Thomas Sowell on some popular misconceptions:
The media misconception today is that what we need to speed up economic recovery is to end gridlock in Washington and have bipartisan intervention in the economy. However plausible that may sound, it is contradicted repeatedly by history. Unemployment was never in double digits in any of the 12 months following the stock market crash of 1929. Only after politicians started intervening did unemployment reach double digits - and stay in double digits throughout the 1930s.
There is nothing mysterious about an economy recovering on its own. Employers usually have incentives to employ and workers have incentives to look for jobs. Lenders have incentives to lend and borrowers have incentives to borrow - if politicians do not create needless complications and uncertainties. The Obama administration is in its glory creating complications and uncertainties for business, ranging from runaway regulations to the unknowable future costs of ObamaCare and taxes. Record amounts of idle cash held by businesses and financial institutions are a monument to the counterproductive effects of Barack Obama’s anti-business policies and rhetoric. That idle money could create lots of jobs - net jobs - if politics did not make it risky to invest.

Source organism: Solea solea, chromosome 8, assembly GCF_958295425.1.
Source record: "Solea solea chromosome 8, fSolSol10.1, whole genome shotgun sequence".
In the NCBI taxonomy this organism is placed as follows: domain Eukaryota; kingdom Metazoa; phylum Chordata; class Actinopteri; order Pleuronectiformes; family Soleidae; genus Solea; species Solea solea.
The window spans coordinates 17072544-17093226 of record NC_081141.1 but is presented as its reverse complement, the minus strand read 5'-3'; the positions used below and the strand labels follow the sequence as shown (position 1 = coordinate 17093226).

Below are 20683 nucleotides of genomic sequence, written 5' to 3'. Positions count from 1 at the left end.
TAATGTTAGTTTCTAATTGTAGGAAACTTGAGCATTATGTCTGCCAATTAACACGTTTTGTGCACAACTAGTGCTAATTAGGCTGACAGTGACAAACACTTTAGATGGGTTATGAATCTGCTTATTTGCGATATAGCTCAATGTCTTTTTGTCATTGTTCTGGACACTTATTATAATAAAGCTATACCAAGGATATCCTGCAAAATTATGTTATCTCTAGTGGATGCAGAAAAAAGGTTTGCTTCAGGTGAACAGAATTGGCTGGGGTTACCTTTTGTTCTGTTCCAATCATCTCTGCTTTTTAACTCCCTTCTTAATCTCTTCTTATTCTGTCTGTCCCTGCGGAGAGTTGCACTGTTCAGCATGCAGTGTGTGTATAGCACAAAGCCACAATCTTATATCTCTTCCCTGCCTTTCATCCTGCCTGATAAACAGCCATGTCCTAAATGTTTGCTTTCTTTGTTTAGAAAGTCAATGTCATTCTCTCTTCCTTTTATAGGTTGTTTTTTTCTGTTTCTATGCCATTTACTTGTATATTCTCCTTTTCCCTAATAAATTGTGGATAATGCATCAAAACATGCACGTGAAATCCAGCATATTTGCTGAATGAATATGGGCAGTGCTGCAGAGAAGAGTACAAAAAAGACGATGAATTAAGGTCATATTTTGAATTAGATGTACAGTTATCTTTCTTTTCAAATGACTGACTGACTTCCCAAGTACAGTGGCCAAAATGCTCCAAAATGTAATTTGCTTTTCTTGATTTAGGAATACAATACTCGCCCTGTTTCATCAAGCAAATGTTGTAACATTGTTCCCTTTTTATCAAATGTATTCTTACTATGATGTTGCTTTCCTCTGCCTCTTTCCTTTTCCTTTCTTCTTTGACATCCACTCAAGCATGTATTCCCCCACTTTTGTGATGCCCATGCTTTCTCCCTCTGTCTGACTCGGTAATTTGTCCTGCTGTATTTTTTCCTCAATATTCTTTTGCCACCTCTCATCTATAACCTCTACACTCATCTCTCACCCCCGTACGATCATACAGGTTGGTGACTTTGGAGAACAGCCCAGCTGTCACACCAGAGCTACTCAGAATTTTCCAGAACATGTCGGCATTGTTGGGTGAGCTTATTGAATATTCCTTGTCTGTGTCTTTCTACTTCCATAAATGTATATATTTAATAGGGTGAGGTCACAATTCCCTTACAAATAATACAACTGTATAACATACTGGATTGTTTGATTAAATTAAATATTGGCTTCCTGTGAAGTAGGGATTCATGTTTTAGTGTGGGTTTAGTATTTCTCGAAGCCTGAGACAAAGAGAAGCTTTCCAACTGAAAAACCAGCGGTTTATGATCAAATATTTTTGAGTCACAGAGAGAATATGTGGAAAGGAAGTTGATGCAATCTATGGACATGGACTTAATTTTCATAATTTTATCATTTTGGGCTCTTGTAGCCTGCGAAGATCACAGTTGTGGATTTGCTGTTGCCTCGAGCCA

Obama has already laid the foundation for his next four years of Presidency – more green jobs, tackle global warming, raise taxes on the rich and create jobs for the poor. That will come at a hefty price of further government spending. In the first four years of his term Obama increased the Federal Debt by more than 45%; however, with more than $5 trillion spent in promoting everything from solar panels to housing, the economy only grew by 7.1% during the same time frame (or a total of $905 billion.) In other words it took more than $5.60 of debt to create $1 of economic growth... The amount of debt required today to create a single dollar’s worth of GDP today is clearly unsustainable.
Or as Mark Steyn puts it:
In the course of his first term, Obama increased the federal debt by just shy of $6 trillion and in return grew the economy by $905 billion. So, as Lance Roberts at Street Talk Live pointed out, in order to generate every dollar of economic growth the United States had to borrow about five dollars and 60 cents. There’s no one out there on the planet - whether it’s “the rich” or the Chinese - who can afford to carry on bankrolling that rate of return.
Meanwhile, tick, tock.
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